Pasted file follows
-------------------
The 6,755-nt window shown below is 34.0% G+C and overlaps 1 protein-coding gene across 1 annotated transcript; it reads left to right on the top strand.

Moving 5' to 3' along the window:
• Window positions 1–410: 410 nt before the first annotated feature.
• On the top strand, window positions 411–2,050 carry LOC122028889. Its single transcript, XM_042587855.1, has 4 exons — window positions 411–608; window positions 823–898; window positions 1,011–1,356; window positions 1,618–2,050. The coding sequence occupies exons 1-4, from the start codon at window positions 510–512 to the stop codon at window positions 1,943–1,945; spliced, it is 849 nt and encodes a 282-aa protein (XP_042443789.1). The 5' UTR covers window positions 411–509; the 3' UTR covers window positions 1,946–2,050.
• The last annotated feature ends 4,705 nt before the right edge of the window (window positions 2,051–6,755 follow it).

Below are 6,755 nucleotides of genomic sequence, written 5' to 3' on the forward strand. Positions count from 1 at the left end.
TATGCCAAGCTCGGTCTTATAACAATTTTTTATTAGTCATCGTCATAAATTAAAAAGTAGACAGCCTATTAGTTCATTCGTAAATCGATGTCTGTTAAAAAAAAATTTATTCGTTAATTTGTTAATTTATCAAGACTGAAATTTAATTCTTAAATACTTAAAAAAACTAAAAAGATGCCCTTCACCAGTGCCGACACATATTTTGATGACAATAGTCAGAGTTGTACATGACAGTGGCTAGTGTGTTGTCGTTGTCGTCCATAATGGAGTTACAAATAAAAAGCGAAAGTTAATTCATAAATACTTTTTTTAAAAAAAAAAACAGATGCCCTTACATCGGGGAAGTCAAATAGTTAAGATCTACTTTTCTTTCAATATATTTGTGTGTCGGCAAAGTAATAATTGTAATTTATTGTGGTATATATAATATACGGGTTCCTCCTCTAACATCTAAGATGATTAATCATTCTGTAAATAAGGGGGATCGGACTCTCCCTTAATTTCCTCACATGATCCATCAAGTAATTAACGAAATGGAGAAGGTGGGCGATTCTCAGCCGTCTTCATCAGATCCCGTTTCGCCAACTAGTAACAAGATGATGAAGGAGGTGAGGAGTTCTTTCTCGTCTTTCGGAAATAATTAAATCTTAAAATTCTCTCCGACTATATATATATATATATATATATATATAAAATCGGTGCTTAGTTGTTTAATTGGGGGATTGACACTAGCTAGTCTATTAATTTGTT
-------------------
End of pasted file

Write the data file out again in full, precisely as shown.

The 6,755-nt window shown below is 34.0% G+C and overlaps 1 protein-coding gene across 1 annotated transcript; it reads left to right on the top strand.

Moving 5' to 3' along the window:
• Window positions 1–410: 410 nt before the first annotated feature.
• On the top strand, window positions 411–2,050 carry LOC122028889. Its single transcript, XM_042587855.1, has 4 exons — window positions 411–608; window positions 823–898; window positions 1,011–1,356; window positions 1,618–2,050. The coding sequence occupies exons 1-4, from the start codon at window positions 510–512 to the stop codon at window positions 1,943–1,945; spliced, it is 849 nt and encodes a 282-aa protein (XP_042443789.1). The 5' UTR covers window positions 411–509; the 3' UTR covers window positions 1,946–2,050.
• The last annotated feature ends 4,705 nt before the right edge of the window (window positions 2,051–6,755 follow it).

Below are 6,755 nucleotides of genomic sequence, written 5' to 3' on the forward strand. Positions count from 1 at the left end.
TATGCCAAGCTCGGTCTTATAACAATTTTTTATTAGTCATCGTCATAAATTAAAAAGTAGACAGCCTATTAGTTCATTCGTAAATCGATGTCTGTTAAAAAAAAATTTATTCGTTAATTTGTTAATTTATCAAGACTGAAATTTAATTCTTAAATACTTAAAAAAACTAAAAAGATGCCCTTCACCAGTGCCGACACATATTTTGATGACAATAGTCAGAGTTGTACATGACAGTGGCTAGTGTGTTGTCGTTGTCGTCCATAATGGAGTTACAAATAAAAAGCGAAAGTTAATTCATAAATACTTTTTTTAAAAAAAAAAACAGATGCCCTTACATCGGGGAAGTCAAATAGTTAAGATCTACTTTTCTTTCAATATATTTGTGTGTCGGCAAAGTAATAATTGTAATTTATTGTGGTATATATAATATACGGGTTCCTCCTCTAACATCTAAGATGATTAATCATTCTGTAAATAAGGGGGATCGGACTCTCCCTTAATTTCCTCACATGATCCATCAAGTAATTAACGAAATGGAGAAGGTGGGCGATTCTCAGCCGTCTTCATCAGATCCCGTTTCGCCAACTAGTAACAAGATGATGAAGGAGGTGAGGAGTTCTTTCTCGTCTTTCGGAAATAATTAAATCTTAAAATTCTCTCCGACTATATATATATATATATATATATATATAAAATCGGTGCTTAGTTGTTTAATTGGGGGATTGACACTAGCTAGTCTATTAATTTGTT